Tuesday, January 24, 2006

Approving the Vote

Last week I encouraged the adoption of approval voting in some part of the US system because I think it's a step in the right direction and because the system is culturally connected to everyday life, thus improving its chances to become the norm.

This apparently had a strange effect on Jason Briggeman, who was apparently apathetic enough not to comment on the article but upset enough to make his first words to me since mid-December--and I'm paraphrasing here--"What the hell is wrong with you David? Voting systems don't matter." I had a wonderful break, Jason; thank you for asking.

Voting systems do matter for the simple fact that they affect the political landscape. There are no hard fast rules on this matter but safe to say that plurality systems such as the US encourage a two party system while IRV or approval voting encourage a multi-party system.

So why should libertarians (small "l") care how many parties have a shot at office(s)? Because the more parties there are, the less percentage points any one party has, thus they have to engage in more time and energy playing politics and less time passing crazy laws. Libertarians like deadlock; deadlock is our ally. Approval voting is an easy to understand and rhetorically sympathetic way to slow government down.


Jason Br. said...

Re the idea of many parties being preferred, I disagree. I think the existence of a Libertarian Party does a huge disservice to "small-l" libertarians by (1) stealing our word and (2) making it look like there are many fewer libertarian-minded folks than there really are.

I think libertarians should be outside of electoral politics entirely (except in making efforts to intellectually discredit that enterprise). Work to make better relationships with your friends and family, be an entrepreneur, be a teacher, become an expert on some area of knowledge... generally, lead by example, i.e., put your life where your mouth is.

jeremy h. said...

Boys! Can't we all just get along? In a happy libertarian commune or something?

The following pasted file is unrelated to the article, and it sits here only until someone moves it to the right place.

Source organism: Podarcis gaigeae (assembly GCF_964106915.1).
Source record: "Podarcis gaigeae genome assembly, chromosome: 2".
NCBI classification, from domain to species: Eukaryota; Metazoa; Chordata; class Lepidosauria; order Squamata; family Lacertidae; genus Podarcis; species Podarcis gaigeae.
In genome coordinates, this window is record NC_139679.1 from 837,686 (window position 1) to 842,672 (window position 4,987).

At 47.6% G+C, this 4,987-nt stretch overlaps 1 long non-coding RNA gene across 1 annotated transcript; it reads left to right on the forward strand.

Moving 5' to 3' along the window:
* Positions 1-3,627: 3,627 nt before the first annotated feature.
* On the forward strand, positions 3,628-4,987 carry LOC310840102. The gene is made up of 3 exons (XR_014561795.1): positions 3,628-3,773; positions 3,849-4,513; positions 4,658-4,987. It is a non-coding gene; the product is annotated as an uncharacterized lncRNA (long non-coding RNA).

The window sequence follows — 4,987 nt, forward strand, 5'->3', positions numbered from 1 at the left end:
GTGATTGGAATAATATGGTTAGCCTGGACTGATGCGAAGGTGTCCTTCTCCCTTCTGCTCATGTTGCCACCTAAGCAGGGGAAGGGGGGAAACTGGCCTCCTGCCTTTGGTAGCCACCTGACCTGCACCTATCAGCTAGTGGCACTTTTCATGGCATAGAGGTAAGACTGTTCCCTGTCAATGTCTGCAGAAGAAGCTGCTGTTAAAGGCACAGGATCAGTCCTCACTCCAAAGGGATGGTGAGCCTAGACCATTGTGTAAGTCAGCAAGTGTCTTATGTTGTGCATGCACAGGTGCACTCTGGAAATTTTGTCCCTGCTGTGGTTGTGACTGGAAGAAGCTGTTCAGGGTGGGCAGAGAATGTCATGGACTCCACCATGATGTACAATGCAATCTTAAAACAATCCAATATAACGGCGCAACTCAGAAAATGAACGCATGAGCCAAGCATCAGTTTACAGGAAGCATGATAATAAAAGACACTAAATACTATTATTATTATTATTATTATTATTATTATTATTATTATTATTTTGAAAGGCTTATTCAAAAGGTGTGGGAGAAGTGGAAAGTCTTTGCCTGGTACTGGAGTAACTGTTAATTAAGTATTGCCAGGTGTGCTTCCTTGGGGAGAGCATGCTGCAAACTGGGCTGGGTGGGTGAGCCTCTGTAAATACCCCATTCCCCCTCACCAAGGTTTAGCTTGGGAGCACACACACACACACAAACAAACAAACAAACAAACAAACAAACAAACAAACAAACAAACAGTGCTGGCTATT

David said...

Living by example is a great strategy. I'm not denying that. But there's something to be said for being a player in the game, too. If libertarians simply stand back and point out all the things that are wrong, we loose credibility. Opponents will rightly point out we don't have any experience in the real world (in this case, the political world).

There's a lot wrong with the Libertarian Party. Few of us would say otherwise. But that doesn't mean the idea of a Libertarian Party is bad. It just needs a lot of cleaning.

m said...

Having a lot of parties doesn't necessarily require that one of those parties be the LP. The point here is that all parties are inherently flawed, and the more we divide poewr among marginal parties, the more we find it's difficult for those parties to ram their ideas into legislation.

There are other worthwhile factors to consider here. Approval voting is more likely to produce winners that appeal to a large cross-section of the population, as opposed to merely shooting for a key demographic and trying to pick up some centrists on the easier tax plan vote. This might create an incentive toward less of the public choice problems we find, as politicians might not be able to get away with quite as many political favors.

And David, when was the last time any libertarian did anything besides sit on the sidelines and bitch?